The Barclays EUR Corporate Bond Ex-Financials 1-5 Index measures the performance of fixed-rate investment-grade euro-denominated corporate bonds from industrial and utility corporations issued in the eurobond and eurozone markets irrespective of issuing country. The index only considers issuances with maturity of at least one year and up to, but not including, five years. Bonds with equity-type features as well as floating-rate notes and private placements are excluded. Eligible bonds must have a minimum time to maturity of one year and a minimum outstanding of EUR 300 million. The relatively low minimum outstanding allows a broad geographical diversification in terms of issuers. There is no limit on the number of bonds eligible for the index. The distribution by sector is roughly 85% in industrials and 15% in utilities. Bonds are priced daily by Barclays Capital traders or third-party vendors. Analytical values are calculated daily on bid prices as of 16:15 London time. The index is rebalanced monthly on the last business day of the month. Income arising from coupon and redemptions is held in the index as non-invested cash until rebalancing when it is then reinvested in the index.


IShares uses physical replication to track the performance of the Barclays EUR Corporate Bond Ex-Financials 1-5yr index. This is a euro-denominated ETF that distributes dividends on a semiannual basis, with historical data already showing a Jan-Jul payment pattern. IShares uses stratified sampling to construct the fund. The index is broken down into sections, each representing key risk factors such as duration, currency, country, rating, and sector. The managers then choose bonds included in the index that mimic the risk profile of each section. The aggregate result is a portfolio that represents the index’s overall risk profile while allowing the ETF manager to avoid purchasing bonds that suffer from illiquidity. According to our research, the extent of sampling for this ETF has tended to be very limited. The ETF regularly holds a similar number of components as the index. IShares engages in securities lending with the holdings of the ETF. BlackRock acts as investment manager on behalf of iShares. The ETF can lend out up to 100% of net asset value. The average on loan for this ETF in the 12 months to the end of March 2016 was 5.7% for a return of 1 basis point. Lending operations are backed by taking UCITS-approved collateral greater than the loan value and by revaluing loans and collateral on a daily basis. The collateral is held in a ringfenced account by a third-party custodian. The degree of overcollateralisation is a function of the assets provided as collateral but typically ranges from 102.5% to 112%. Lending revenue is split 62.5/37.5 between the ETF and BlackRock, respectively.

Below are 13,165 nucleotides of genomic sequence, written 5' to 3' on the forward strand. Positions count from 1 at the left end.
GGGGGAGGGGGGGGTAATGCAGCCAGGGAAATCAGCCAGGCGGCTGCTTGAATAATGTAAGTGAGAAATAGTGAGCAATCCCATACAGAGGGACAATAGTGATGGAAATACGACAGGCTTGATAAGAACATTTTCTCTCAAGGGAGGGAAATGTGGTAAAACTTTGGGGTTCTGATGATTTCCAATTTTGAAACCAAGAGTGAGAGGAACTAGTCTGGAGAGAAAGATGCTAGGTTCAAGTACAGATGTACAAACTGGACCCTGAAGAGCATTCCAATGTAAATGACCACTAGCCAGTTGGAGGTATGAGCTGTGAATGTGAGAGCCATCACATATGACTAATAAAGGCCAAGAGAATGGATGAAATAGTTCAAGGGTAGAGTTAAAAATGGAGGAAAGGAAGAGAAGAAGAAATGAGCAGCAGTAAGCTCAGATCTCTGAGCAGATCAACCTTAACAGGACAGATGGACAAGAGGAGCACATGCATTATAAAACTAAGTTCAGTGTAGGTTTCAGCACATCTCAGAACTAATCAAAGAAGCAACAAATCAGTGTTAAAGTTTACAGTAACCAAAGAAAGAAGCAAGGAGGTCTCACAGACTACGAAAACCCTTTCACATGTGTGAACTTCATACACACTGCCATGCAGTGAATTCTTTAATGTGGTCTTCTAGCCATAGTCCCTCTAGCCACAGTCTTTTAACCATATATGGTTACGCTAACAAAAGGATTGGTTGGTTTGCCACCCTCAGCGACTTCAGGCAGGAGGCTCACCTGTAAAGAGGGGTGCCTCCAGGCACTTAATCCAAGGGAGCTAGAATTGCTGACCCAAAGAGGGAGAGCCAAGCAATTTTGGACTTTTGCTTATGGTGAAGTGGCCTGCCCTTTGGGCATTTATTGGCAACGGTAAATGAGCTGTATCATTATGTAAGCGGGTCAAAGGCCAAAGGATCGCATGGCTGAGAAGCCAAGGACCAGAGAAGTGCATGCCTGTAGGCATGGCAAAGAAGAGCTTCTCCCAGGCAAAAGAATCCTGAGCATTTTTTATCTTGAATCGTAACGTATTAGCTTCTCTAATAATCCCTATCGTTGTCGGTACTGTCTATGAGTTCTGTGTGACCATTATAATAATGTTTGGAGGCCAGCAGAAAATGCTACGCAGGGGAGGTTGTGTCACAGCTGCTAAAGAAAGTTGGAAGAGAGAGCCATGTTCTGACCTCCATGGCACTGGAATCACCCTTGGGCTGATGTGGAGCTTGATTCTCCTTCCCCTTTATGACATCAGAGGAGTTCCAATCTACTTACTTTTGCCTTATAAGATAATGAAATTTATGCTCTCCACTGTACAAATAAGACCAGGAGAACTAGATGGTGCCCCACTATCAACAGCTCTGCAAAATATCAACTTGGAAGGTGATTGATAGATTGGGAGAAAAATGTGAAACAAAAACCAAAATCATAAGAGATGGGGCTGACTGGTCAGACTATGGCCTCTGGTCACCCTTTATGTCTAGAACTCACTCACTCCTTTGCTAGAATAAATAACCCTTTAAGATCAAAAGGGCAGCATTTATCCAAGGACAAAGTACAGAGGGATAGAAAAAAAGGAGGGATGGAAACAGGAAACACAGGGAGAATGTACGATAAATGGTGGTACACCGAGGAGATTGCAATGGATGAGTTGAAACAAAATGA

The annual ongoing charge is 0.20%. This is average for ETFs offering exposure to the euro-denominated corporate bond market, irrespective of maturity segmentation. Additional costs potentially borne by investors and not included in the ongoing charge include bid/offer spreads and brokerage fees when buy/sell orders are placed for ETF shares. There are also rebalancing costs whenever the index changes composition.


As of this writing, there is no like-for-like alternative to the iShares Euro Corporate Ex-Financials 1-5y ETF. There are a number of ETFs providing exposure to the euro-denominated corporate bond market, with the exclusion of financial debt. However, they all cover the entire maturity spectrum.

Amongst these, the most popular in assets under management terms is iShares Euro Corporate Bond ex-Financials (physical; ongoing charge 0.20%). Lagging in AUM we find Deka iBoxx EUR Liquid Non-Financials Diversified UCITS (physical; 0.20%), and Lyxor Euro Corporate Bond ex-Financial (synthetic; 0.20%).

Investors happy to include financial debt exposure but not wanting to compromise on the maturity of their holding may also consider the iShares BarCap Euro Corporate 1-5y ETF (TER 20%).

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Über den Autor

Jose Garcia Zarate  ist Senior ETF Analyst bei Morningstar